Croce’s getting pushed out of the Gaslamp district?
posted at 2:00 pm on April 15, 2013 by Ed Morrissey
Chatizens of The Ed Morrissey Show know that Jim Croce is my favorite all-time recording artist, but fewer know that his widow Ingrid is one of my favorite restaurateurs on the West Coast. For more than 30 years, Croce’s has been an integral part of San Diego’s Gaslamp district, helping to transform the once-troubled downtown area into a successful and popular cultural center. On the too-rare occasions when I get to San Diego, one of the most pleasant of California’s cities, I always make time for a lunch or dinner at Croce’s. A few years ago, I even got to introduce my friend Elizabeth Crum to the Croce’s experience.
Now, however, the Gaslamp district that Croce’s helped create will no longer have the restaurant as one of its crown jewels, thanks to a dispute between the restaurant and its landlord over the activities of another tenant:
The key sticking point in negotiations grew out of concerns raised by Croce and her husband about the sometimes loud music and vibrations emanating from the Pussycat Dolls Dollhouse, a burlesque-style nightclub operating below the Keating Hotel. They said they lost business when diners and bar patrons would walk out, sometimes in the middle of their meals.
Kaen said language was inserted into the lease that required the restaurant to “co-exist with other uses in the building, plain and simple,” typical of what is expected in a commercial lease.
Croce called it a “suicide clause,” and she and her husband had instead sought language that entitled the restaurant to financial remedies on those occasions when the music was so loud it interfered with business and a compromise could not be reached. She said she was awaiting a formal response to her proposal when she got word that lease talks were over.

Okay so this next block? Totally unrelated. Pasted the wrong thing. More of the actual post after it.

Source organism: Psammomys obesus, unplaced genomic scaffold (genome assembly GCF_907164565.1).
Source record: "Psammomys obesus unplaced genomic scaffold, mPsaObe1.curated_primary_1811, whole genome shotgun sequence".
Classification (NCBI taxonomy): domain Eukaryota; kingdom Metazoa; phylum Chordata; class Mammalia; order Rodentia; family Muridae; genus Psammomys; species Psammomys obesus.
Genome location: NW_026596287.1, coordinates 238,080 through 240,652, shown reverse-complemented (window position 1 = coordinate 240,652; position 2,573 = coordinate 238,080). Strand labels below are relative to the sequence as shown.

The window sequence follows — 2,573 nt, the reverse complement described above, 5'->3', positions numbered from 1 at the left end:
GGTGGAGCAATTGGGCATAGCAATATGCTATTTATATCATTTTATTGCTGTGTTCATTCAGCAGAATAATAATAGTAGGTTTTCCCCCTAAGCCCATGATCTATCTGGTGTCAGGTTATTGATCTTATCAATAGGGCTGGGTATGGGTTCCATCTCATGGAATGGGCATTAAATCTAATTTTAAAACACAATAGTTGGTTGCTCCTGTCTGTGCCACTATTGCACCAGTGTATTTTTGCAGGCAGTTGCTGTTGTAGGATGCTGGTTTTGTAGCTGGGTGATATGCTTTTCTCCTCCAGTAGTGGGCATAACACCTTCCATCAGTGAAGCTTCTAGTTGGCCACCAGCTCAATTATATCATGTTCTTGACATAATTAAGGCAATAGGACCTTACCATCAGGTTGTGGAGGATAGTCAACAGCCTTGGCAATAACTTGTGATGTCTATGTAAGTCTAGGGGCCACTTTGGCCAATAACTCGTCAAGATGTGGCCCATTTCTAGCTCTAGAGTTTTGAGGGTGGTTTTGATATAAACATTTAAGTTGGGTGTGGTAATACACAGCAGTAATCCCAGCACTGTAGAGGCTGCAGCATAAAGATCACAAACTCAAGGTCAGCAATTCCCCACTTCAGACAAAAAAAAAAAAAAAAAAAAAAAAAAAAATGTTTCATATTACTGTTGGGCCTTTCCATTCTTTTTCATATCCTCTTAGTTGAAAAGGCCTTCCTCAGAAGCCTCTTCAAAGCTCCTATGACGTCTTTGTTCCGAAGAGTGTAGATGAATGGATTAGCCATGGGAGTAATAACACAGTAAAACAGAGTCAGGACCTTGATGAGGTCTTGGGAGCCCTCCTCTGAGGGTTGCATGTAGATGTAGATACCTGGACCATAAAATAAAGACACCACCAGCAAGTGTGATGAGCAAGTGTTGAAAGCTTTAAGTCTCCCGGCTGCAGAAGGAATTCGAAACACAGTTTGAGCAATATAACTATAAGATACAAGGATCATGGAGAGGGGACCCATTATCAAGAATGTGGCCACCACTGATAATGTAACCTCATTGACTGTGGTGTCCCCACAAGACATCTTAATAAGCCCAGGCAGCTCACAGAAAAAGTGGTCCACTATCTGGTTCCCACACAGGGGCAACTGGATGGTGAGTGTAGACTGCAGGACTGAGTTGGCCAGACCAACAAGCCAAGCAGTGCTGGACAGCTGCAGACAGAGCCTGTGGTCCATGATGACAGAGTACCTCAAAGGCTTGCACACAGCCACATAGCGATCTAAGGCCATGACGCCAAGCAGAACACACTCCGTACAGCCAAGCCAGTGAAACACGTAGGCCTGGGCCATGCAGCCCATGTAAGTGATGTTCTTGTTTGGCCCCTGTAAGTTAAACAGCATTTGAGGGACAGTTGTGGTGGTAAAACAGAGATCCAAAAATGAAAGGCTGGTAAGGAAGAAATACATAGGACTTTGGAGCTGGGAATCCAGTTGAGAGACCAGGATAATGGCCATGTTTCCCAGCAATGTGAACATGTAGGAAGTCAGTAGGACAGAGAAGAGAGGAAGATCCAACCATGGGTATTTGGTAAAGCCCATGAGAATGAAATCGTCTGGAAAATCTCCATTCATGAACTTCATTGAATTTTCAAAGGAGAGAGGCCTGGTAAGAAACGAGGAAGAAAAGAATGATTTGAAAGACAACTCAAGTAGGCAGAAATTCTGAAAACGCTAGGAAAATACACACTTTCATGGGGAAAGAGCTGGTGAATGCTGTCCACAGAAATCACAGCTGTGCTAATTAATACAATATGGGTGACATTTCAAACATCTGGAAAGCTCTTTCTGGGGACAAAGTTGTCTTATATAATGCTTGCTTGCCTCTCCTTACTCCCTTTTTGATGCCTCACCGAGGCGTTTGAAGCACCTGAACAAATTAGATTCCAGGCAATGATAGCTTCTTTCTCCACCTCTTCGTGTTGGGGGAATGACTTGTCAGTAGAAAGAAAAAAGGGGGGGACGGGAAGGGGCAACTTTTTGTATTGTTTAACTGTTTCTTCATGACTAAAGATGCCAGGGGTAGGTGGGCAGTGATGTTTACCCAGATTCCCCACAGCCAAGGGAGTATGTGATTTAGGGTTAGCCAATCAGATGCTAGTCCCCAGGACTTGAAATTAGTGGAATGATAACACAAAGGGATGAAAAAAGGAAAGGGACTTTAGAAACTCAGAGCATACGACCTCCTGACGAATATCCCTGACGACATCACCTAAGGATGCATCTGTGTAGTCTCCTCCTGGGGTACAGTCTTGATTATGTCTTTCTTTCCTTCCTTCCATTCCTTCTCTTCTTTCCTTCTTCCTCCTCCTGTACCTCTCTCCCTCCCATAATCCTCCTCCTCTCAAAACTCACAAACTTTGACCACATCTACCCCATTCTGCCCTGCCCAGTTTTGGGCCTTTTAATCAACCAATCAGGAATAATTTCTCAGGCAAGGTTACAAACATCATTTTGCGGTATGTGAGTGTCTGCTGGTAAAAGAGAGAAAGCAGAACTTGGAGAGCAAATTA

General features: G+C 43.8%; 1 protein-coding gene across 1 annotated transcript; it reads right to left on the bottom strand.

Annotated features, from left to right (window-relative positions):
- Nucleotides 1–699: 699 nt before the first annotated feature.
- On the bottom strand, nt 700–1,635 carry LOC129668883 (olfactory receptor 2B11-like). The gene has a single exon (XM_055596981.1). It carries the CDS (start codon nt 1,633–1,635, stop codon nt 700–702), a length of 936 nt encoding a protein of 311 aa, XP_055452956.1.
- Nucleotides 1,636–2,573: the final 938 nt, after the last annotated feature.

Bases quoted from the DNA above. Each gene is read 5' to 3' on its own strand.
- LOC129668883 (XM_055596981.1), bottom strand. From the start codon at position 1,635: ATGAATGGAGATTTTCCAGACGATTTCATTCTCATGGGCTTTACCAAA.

It wasn’t just the noise, either, in a twist that’s a bit ironic considering the improvements in the Gaslamp district since Croce invested in the last shared dream of her late husband. Croce’s husband and business partner Jimmy Rock explains:
It wasn’t just the noise, though, that the couple found bothersome. Jimmy Rock said he had also complained about the young women clad in lingerie-style clothing standing in front of the restaurant soliciting customers for the nightclub while families were dining there. Kaen points out that it is not unusual for Gaslamp clubs to use women dressed in skimpy clothing to drum up business.
Croce taped this emotional message to announce the closure, and the origins of the dream:
Their new location on Banker’s Hill will stay on track for opening, but the Gaslamp district will be the poorer for the loss. It sounds like it will be the tawdrier, too.